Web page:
Interview

Key: LY Lewis Yee JC Juean Chen YW Yuanzhuo Wang — Speech cuts off; abrupt stop … Speech trails off; pause Italics Emphasis (?) Preceding word may not be accurate Brackets Actions (laughs, sighs, etc.)

YW: Good morning Mr. Yee. Thank you for coming all the way here to Rice University to be interviewed by the Houston Asian American Archival Project. We are very honored and privileged to interview today. My name is Yuan. I go to Swarthmore College near Philadelphia.

JC: I'm Juean, I'm a Rice student.

LY: I'm really honored to be here today, in uh…special Chinese American we serve United States in China during the World War II, I feel very honored to be here today.

YW: Okay. Umm…the focus of our interview is on labor and capital. We are all very excited to um…we want to hear all about your war stories but we need to…get a little bit of your work history down on the record before we can do that so… Um, why don’t we start with your educational background? Do you want to tell us a little bit more about where you went to school and things like that?

1:00

LY: [laughs] I, well…with school, I was finished with junior high school in China when I was fifteen years old, I come to America. And I went to junior high school up to ninth grade. From there on, I was eighteen years old, Uncle Sam called me on duty. So I quit the school and I went to um Air Force Training School uh in Houston. I know some day they are going to draft me to the service, so I might as well learn some technical training when I go back to serve the country in United States. So anyway, I didn’t finish high school at all. I uh quit; I was about ninth grade when I went to the school…the training school. After that Uncle Sam drafted me, I was eighteen, I was ready to serve. So then…from then, I was oversea.

JC: So where were you born?

LY: I was born in Canton, China; Taishan, Canton, China.

YW: So when you came to the United States, did you speak any English? Or did you have to learn here?

LY: You had to learn here. Because back in those days, they don’t teach English in Chinese schools [laughs]. So I come here, I got to learn all over you 2:00know. I was here 1937, in Houston.

YW: So you learned that in the middle school when you were here?

LY: Yeah, I went to the middle school over here. Then the Army called me; I was eighteen then.

YW: Do you remember maybe the ethnic make-up of the classes? Were you the only Chinese American in the class?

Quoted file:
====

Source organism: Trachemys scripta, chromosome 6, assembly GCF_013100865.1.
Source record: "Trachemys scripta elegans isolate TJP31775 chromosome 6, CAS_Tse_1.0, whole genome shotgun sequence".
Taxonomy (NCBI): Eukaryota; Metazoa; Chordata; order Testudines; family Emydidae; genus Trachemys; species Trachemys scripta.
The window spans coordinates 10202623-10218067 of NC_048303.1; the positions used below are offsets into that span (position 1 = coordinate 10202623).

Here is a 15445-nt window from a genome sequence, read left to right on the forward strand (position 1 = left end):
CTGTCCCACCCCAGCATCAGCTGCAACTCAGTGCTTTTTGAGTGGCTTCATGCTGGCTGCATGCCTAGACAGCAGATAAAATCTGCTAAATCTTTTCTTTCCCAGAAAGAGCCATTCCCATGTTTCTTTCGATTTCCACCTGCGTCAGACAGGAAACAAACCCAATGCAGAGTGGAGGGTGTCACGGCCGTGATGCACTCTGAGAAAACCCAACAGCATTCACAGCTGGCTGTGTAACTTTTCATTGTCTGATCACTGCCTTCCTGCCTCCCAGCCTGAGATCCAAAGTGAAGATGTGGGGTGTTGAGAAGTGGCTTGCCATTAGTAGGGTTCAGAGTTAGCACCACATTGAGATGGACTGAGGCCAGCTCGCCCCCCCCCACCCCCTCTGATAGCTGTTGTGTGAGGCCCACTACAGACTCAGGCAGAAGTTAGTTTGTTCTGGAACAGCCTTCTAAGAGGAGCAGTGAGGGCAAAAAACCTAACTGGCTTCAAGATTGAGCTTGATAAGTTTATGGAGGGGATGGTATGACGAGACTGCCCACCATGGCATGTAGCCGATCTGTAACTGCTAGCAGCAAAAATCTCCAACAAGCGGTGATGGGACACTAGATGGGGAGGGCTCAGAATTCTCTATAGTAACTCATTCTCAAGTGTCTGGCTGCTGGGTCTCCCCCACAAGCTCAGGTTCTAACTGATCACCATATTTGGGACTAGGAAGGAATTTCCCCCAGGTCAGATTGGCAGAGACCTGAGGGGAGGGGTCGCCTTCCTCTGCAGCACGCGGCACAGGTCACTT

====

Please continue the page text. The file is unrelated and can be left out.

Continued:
LY: Not many Chinese Americans in those days. I think we got one or two in the whole school? They come to Houston…back in 1937, ‘38, ’39, not many; we only got about 215 Chinese in Houston at that time.

3:00

JC: So what’s the reason that your family moved here?

LY: My father was here. My father was…opened restaurant in Houston. That’s the reason I come to Houston.

JC: So he came here first, and then they—he let you and your mother come here?

LY: Yeah, that’s right. I uh come here first when after the war, I send my brother and my mom to come to the United States in the ‘50s. You know, come to the United States. During that time…my mom…during the time of the war, my brother and my mom was stationed in Canton, China. After the war, then I bring them over to the United States.

YW: So, when did your father came to the United States?

LY: I think he came early in the ‘20s, real early. I don’t know what year but he came to the United States real early.

YW: So, where did he settle down at first?

LY: He was settled down first in Boston. And then later on he came to Houston.

YW: So at the time you came, you and your mother came, he’s already settled in Houston?

4:00

LY: Uh…he settled in Houston, I come first before after the war I sent my mother over. I come here by myself first. My father sent me over because he was a citizen of the United States at that time. I come over 1937.

YW: So going back a little bit to your class and educational experience. Did you experience any, maybe, racism or prejudice when you were in school?

LY: What’s that?

YW: Racism or prejudice?

LY: Oh yeah, they had racists. Yeah…

YW: Do you have stories you want to tell us?

LY: Yeah…we…come to school, lot of time, they threw the rocks at us…

YW: Really?

LY: During that time, they still discrimination. But Houston is better than any other city. You know, but Houston pretty good. It’s not too bad, not too bad; 5:00yeah, at that time.

YW: So did all the Asian students kind of band together in solidarity?